That said, he makes very clear that his purpose is not to give a full on defense of the Novus Ordo against the Extraordinary Form of the Mass. Maybe that will be in a future book.

What I Like in the Book

I really liked that David went through the Mass step-by-step. Each part, each important phrase, was explained and illuminated.

He includes insights from Pope Benedict, Pope St. John Paul II, Pope Francis, Cardinal Sarah, and many other writings, including those of the Church Fathers, which offer meaty food for thought on the Holy Mass.

I learned countless things from reading the book, and I think that everyone would as well. Even having been Catholic now for 17 years, and doing apologetics, this book reminded me of how much I have to learn even in the fundamentals of the Catholic Faith.

Kudos to David for writing this intriguing and informative book.

Unrepeatable Book: Rediscovering the Full Meaning of Vocation

My friend Luke Burgis and his co-author Joshua Miller just published a new book, Unrepeatable: Cultivating the Unique Calling of Every Person.

Unrepeatable seeks to rediscover the full meaning of the term “vocation” within the Catholic Church (and the world at large).

Vocation in the Narrow Senses

“Vocation” has come to mean different things to different people.

Some use vocation as in “vocational school” which are typically more blue-collar jobs like plumber, electrician, automotive technician.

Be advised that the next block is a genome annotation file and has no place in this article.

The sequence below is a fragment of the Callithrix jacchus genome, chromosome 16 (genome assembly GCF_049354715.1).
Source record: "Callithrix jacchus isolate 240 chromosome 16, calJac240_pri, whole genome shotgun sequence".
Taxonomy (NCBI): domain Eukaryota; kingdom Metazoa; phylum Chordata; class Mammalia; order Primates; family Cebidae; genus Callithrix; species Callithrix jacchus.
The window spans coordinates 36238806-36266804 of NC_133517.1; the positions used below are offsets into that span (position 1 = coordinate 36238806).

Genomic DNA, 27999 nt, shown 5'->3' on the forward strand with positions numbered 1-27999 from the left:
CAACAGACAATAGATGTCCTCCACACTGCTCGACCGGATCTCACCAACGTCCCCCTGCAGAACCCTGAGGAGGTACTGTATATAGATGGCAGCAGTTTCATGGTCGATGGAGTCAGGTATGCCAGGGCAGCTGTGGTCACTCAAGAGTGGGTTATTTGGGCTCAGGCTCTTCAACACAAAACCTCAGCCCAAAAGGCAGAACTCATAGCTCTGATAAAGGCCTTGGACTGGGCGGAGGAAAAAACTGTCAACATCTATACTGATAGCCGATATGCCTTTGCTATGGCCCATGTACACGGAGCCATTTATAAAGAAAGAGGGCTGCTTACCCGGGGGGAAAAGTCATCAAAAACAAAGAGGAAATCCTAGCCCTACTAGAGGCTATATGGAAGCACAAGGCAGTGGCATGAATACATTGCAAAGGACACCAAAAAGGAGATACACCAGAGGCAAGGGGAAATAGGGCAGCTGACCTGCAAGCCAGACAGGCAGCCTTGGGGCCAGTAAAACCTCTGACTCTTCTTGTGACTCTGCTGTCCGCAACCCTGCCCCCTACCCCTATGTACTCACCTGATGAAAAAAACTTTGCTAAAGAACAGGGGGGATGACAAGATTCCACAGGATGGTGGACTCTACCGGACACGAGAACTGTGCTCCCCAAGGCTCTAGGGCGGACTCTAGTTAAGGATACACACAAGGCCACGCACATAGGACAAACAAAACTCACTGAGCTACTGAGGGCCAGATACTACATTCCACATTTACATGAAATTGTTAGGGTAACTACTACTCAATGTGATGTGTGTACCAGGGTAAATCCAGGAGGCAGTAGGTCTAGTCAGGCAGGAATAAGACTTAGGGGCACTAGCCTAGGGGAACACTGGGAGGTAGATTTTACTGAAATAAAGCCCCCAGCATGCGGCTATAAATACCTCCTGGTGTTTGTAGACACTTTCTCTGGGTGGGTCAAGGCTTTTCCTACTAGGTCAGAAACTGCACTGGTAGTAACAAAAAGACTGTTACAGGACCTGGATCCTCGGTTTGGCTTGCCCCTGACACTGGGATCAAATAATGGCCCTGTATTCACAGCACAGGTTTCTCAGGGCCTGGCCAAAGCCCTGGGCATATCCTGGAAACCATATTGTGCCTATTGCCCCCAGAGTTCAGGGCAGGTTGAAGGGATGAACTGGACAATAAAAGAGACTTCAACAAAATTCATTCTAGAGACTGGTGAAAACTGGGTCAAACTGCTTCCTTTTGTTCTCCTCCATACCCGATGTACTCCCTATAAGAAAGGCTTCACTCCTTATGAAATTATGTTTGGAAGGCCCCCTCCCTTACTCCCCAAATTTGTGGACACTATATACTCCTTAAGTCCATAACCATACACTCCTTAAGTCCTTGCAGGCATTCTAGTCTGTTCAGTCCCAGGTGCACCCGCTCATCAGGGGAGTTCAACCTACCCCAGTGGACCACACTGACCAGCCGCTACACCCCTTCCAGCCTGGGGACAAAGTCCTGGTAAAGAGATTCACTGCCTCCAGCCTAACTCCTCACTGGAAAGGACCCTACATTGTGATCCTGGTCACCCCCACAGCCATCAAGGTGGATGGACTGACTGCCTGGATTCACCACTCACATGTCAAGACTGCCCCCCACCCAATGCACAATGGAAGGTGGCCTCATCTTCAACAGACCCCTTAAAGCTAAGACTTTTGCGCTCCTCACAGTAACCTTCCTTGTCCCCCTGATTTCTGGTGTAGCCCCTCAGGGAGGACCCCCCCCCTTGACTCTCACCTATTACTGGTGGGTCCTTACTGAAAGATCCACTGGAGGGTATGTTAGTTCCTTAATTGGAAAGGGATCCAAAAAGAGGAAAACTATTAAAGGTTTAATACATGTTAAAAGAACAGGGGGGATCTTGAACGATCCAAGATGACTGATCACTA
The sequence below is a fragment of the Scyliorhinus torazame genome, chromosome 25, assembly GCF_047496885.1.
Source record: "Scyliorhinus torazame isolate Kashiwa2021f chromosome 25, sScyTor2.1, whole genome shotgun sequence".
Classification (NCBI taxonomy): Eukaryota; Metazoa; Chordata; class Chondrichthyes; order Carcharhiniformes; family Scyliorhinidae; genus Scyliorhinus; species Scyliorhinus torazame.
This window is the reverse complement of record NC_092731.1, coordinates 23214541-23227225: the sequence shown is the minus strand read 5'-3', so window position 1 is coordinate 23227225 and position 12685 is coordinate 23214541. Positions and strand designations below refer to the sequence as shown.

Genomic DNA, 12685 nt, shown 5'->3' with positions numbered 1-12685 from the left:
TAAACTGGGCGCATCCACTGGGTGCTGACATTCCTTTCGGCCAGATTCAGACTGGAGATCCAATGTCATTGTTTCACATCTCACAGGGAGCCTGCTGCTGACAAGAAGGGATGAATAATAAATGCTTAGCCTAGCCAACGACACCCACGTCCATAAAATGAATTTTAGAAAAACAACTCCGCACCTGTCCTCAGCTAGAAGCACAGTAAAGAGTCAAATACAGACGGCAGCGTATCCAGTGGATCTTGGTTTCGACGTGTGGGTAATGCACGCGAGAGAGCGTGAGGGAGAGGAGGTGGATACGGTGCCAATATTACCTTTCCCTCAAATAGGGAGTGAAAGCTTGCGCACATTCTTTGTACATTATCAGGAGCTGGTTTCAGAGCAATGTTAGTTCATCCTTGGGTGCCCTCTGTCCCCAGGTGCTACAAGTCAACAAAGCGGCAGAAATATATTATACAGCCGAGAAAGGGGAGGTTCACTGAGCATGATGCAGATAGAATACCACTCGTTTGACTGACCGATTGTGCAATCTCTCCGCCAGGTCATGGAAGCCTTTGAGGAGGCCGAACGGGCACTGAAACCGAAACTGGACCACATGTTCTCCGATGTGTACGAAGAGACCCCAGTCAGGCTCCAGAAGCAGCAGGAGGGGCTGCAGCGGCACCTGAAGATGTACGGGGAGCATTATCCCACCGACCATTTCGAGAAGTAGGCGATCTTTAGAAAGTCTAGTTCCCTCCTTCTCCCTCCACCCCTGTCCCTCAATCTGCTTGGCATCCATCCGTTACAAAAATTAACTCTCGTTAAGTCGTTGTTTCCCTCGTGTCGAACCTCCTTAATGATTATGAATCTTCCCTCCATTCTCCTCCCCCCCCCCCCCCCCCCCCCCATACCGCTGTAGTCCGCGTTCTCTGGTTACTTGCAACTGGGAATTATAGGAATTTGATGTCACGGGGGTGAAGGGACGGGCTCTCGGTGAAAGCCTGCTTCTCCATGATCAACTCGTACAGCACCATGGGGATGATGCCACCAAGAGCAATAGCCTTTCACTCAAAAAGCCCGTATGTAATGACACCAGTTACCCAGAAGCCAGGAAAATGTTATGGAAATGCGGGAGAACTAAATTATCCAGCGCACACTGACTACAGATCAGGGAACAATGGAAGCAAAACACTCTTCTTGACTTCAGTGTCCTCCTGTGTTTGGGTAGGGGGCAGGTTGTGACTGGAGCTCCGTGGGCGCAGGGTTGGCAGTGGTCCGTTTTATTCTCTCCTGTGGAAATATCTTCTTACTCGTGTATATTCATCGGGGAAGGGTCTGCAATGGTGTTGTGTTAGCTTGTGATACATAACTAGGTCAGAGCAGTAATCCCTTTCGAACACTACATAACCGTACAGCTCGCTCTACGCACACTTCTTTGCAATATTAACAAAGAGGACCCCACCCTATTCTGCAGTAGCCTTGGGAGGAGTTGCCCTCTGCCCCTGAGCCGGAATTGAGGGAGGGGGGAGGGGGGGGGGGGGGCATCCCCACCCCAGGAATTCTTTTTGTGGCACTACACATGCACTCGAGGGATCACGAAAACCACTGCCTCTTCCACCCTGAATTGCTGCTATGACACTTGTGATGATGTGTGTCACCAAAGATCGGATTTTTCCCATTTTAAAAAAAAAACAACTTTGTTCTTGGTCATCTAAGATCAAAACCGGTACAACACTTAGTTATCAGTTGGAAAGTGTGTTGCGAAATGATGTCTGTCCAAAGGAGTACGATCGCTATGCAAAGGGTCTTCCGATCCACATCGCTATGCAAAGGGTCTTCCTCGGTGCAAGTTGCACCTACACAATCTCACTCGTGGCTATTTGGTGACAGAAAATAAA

In the Catholic Church the word is primarily used in the context of a young person discerning whether God is calling them to the priesthood or religious life. More broadly, marriage and priesthood/religious life are considered the two “vocations” that one can be called to, so this limits vocation to indicate one of two states in life.

Vocation in the Full Sense

Luke and Joshua point out that these narrow usages of “vocation” do not fully encompass the meaning that it has traditionally had in the Catholic Church.

A person is more than his state in life, more than his occupation. God calls the entire person, as Pope St. John Paul II so vividly and consistently demonstrated to us. Hence, vocation needs to be expanded to mean one’s total calling from God, which is unique to each person and therefore takes diverse and amazing forms.